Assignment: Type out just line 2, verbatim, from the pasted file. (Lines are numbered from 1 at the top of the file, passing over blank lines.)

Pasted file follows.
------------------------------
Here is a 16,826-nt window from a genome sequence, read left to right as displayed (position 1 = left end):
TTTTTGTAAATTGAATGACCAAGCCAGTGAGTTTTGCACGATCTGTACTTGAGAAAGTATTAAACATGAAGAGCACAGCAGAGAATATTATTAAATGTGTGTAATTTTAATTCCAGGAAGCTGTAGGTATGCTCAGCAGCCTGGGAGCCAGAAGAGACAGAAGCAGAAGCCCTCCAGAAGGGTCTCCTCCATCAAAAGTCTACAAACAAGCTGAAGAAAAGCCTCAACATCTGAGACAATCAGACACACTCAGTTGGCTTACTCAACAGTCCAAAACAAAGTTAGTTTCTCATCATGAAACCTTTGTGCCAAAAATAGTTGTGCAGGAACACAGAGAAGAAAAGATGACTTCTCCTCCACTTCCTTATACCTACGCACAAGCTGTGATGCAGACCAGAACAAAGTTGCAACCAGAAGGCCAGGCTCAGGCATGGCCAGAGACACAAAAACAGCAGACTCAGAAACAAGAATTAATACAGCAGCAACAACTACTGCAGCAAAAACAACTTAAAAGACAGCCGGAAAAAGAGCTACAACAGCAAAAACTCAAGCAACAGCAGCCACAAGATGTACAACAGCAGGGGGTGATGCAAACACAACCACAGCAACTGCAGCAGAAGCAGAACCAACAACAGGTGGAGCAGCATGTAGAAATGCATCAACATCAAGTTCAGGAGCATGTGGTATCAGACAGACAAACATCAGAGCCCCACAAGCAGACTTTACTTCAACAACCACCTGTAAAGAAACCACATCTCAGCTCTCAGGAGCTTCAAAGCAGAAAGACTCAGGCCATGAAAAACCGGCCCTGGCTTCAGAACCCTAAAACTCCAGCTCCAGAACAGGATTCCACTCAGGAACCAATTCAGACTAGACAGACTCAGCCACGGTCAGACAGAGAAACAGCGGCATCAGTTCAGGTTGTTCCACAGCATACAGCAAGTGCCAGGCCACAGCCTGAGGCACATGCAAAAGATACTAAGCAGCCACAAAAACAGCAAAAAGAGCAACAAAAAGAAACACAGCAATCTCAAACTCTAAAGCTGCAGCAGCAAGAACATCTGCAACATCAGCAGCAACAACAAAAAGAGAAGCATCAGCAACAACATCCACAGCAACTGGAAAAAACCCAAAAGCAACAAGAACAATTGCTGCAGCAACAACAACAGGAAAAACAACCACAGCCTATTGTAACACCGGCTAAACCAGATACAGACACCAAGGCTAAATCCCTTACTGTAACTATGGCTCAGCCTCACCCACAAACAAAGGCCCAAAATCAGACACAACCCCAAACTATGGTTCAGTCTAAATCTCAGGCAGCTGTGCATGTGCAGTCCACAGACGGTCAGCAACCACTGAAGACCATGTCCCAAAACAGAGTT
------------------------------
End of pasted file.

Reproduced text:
TTTTTGTAAATTGAATGACCAAGCCAGTGAGTTTTGCACGATCTGTACTTGAGAAAGTATTAAACATGAAGAGCACAGCAGAGAATATTATTAAATGTGTGTAATTTTAATTCCAGGAAGCTGTAGGTATGCTCAGCAGCCTGGGAGCCAGAAGAGACAGAAGCAGAAGCCCTCCAGAAGGGTCTCCTCCATCAAAAGTCTACAAACAAGCTGAAGAAAAGCCTCAACATCTGAGACAATCAGACACACTCAGTTGGCTTACTCAACAGTCCAAAACAAAGTTAGTTTCTCATCATGAAACCTTTGTGCCAAAAATAGTTGTGCAGGAACACAGAGAAGAAAAGATGACTTCTCCTCCACTTCCTTATACCTACGCACAAGCTGTGATGCAGACCAGAACAAAGTTGCAACCAGAAGGCCAGGCTCAGGCATGGCCAGAGACACAAAAACAGCAGACTCAGAAACAAGAATTAATACAGCAGCAACAACTACTGCAGCAAAAACAACTTAAAAGACAGCCGGAAAAAGAGCTACAACAGCAAAAACTCAAGCAACAGCAGCCACAAGATGTACAACAGCAGGGGGTGATGCAAACACAACCACAGCAACTGCAGCAGAAGCAGAACCAACAACAGGTGGAGCAGCATGTAGAAATGCATCAACATCAAGTTCAGGAGCATGTGGTATCAGACAGACAAACATCAGAGCCCCACAAGCAGACTTTACTTCAACAACCACCTGTAAAGAAACCACATCTCAGCTCTCAGGAGCTTCAAAGCAGAAAGACTCAGGCCATGAAAAACCGGCCCTGGCTTCAGAACCCTAAAACTCCAGCTCCAGAACAGGATTCCACTCAGGAACCAATTCAGACTAGACAGACTCAGCCACGGTCAGACAGAGAAACAGCGGCATCAGTTCAGGTTGTTCCACAGCATACAGCAAGTGCCAGGCCACAGCCTGAGGCACATGCAAAAGATACTAAGCAGCCACAAAAACAGCAAAAAGAGCAACAAAAAGAAACACAGCAATCTCAAACTCTAAAGCTGCAGCAGCAAGAACATCTGCAACATCAGCAGCAACAACAAAAAGAGAAGCATCAGCAACAACATCCACAGCAACTGGAAAAAACCCAAAAGCAACAAGAACAATTGCTGCAGCAACAACAACAGGAAAAACAACCACAGCCTATTGTAACACCGGCTAAACCAGATACAGACACCAAGGCTAAATCCCTTACTGTAACTATGGCTCAGCCTCACCCACAAACAAAGGCCCAAAATCAGACACAACCCCAAACTATGGTTCAGTCTAAATCTCAGGCAGCTGTGCATGTGCAGTCCACAGACGGTCAGCAACCACTGAAGACCATGTCCCAAAACAGAGTT